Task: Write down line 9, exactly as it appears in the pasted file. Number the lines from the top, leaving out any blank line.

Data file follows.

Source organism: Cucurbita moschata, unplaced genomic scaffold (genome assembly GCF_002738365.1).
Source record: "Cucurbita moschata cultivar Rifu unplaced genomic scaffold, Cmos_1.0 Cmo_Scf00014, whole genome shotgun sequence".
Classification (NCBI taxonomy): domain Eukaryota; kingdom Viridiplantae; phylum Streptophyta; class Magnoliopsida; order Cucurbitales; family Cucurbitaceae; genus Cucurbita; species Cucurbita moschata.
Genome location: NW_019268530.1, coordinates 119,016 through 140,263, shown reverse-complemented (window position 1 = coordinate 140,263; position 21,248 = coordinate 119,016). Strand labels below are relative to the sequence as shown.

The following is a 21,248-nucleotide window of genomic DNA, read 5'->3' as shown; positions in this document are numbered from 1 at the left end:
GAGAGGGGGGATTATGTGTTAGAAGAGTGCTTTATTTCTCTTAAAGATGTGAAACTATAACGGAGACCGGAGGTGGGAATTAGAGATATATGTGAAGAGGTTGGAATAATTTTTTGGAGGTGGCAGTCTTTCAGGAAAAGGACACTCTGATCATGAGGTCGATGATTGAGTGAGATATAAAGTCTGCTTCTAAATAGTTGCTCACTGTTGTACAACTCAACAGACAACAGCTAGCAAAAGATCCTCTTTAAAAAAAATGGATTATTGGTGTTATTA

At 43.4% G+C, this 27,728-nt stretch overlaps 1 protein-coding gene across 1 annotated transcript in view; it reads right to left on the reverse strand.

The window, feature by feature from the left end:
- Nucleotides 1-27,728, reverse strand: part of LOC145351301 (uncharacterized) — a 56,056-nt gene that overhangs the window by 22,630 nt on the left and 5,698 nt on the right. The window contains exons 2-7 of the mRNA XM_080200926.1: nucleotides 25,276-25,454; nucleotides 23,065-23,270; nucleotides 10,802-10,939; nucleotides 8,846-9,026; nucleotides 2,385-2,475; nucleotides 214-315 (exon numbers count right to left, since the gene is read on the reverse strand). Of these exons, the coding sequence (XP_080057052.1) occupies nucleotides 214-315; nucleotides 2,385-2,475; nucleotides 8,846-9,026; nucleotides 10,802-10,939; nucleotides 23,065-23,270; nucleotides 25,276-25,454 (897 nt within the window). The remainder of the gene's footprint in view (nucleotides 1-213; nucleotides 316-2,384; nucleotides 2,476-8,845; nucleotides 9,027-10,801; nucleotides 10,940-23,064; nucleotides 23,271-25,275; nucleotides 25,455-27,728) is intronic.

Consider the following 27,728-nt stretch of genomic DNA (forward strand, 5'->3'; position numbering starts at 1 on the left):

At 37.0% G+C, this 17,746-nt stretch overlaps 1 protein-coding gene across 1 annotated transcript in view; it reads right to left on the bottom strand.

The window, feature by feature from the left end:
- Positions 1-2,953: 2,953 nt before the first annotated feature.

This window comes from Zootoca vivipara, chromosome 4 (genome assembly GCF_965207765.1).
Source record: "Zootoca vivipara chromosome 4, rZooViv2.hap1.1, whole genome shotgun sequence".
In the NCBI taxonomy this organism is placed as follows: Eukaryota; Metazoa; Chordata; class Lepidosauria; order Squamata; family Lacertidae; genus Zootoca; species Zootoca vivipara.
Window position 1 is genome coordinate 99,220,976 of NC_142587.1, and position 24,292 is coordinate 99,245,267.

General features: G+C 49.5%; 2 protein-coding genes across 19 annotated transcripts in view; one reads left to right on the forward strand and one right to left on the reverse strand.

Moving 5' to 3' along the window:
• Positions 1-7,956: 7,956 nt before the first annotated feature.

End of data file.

- Nucleotides 1-27,728, reverse strand: part of LOC145351301 (uncharacterized) — a 56,056-nt gene that overhangs the window by 22,630 nt on the left and 5,698 nt on the right. The window contains exons 2-7 of the mRNA XM_080200926.1: nucleotides 25,276-25,454; nucleotides 23,065-23,270; nucleotides 10,802-10,939; nucleotides 8,846-9,026; nucleotides 2,385-2,475; nucleotides 214-315 (exon numbers count right to left, since the gene is read on the reverse strand). Of these exons, the coding sequence (XP_080057052.1) occupies nucleotides 214-315; nucleotides 2,385-2,475; nucleotides 8,846-9,026; nucleotides 10,802-10,939; nucleotides 23,065-23,270; nucleotides 25,276-25,454 (897 nt within the window). The remainder of the gene's footprint in view (nucleotides 1-213; nucleotides 316-2,384; nucleotides 2,476-8,845; nucleotides 9,027-10,801; nucleotides 10,940-23,064; nucleotides 23,271-25,275; nucleotides 25,455-27,728) is intronic.